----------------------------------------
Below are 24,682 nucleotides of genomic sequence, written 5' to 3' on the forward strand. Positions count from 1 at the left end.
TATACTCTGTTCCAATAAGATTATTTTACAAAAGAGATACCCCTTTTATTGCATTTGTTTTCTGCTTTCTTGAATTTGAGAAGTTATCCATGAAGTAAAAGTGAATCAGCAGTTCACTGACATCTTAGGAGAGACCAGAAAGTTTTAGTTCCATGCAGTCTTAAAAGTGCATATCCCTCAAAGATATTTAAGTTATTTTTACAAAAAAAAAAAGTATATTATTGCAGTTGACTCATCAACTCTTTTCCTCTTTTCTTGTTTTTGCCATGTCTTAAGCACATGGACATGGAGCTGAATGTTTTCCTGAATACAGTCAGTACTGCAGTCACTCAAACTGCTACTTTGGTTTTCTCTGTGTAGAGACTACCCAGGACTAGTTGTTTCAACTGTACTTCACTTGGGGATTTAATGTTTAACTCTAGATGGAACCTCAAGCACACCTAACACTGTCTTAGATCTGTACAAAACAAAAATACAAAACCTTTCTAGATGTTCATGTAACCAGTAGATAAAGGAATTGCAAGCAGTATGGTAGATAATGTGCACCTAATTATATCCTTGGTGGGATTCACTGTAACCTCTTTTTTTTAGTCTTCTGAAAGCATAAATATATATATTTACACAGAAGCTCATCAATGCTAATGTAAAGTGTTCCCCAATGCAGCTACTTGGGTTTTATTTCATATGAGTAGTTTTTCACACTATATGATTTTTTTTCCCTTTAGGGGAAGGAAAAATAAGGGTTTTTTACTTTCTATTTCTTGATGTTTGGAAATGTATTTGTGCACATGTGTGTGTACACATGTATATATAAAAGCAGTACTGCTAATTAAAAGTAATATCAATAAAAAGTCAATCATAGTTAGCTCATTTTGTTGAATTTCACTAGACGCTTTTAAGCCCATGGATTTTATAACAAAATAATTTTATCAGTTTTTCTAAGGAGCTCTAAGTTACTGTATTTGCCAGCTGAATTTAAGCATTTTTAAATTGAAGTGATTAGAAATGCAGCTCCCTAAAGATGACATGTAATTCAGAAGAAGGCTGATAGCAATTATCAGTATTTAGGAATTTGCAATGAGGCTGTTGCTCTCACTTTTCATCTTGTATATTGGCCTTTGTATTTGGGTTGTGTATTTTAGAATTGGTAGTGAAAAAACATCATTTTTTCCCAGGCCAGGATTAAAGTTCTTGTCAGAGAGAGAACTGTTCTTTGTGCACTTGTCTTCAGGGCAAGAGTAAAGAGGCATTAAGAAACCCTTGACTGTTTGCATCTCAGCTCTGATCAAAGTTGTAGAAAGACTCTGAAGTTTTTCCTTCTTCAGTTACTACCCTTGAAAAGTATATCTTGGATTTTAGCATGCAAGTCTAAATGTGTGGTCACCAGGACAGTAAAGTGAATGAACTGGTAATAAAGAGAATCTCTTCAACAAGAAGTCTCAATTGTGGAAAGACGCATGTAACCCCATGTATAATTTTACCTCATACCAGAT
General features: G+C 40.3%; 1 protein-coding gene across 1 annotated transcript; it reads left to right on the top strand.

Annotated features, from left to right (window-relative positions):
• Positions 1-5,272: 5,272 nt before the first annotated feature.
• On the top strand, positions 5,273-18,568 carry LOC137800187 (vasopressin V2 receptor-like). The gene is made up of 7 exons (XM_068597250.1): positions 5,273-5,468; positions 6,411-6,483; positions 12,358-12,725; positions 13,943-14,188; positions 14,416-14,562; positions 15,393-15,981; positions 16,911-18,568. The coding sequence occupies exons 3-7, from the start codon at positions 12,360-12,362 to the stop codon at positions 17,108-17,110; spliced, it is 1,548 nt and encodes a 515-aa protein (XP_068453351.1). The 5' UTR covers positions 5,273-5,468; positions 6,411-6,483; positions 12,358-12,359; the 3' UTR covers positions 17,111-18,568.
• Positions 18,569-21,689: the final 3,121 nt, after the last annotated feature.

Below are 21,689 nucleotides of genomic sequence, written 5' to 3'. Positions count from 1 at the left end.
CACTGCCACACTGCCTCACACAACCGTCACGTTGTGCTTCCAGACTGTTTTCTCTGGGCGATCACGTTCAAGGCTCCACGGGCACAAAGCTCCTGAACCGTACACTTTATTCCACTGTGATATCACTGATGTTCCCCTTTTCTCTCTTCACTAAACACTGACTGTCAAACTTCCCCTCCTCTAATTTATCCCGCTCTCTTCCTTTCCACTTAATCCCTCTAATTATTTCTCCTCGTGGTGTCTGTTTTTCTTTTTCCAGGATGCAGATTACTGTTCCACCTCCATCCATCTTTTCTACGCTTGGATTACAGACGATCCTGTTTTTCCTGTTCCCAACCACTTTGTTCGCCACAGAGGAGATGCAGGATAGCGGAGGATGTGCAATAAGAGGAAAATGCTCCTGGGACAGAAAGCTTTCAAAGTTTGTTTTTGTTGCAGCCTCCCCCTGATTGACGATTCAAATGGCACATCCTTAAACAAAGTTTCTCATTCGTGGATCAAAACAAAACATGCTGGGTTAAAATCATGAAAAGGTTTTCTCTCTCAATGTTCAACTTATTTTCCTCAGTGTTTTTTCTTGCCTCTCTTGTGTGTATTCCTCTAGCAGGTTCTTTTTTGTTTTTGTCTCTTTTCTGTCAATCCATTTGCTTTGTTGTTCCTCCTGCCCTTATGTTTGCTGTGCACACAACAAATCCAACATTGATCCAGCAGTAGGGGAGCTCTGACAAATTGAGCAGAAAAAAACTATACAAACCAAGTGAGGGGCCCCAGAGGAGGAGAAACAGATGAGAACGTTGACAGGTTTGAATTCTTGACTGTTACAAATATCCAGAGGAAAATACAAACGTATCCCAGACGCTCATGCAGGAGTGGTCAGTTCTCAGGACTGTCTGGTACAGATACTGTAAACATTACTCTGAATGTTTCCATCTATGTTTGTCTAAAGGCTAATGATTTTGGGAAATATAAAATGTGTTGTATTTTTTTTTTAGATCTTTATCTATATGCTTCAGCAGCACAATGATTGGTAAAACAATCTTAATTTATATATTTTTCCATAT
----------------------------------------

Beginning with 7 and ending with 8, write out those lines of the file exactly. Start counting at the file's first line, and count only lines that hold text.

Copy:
• Positions 18,569-21,689: the final 3,121 nt, after the last annotated feature.

Below are 21,689 nucleotides of genomic sequence, written 5' to 3'. Positions count from 1 at the left end.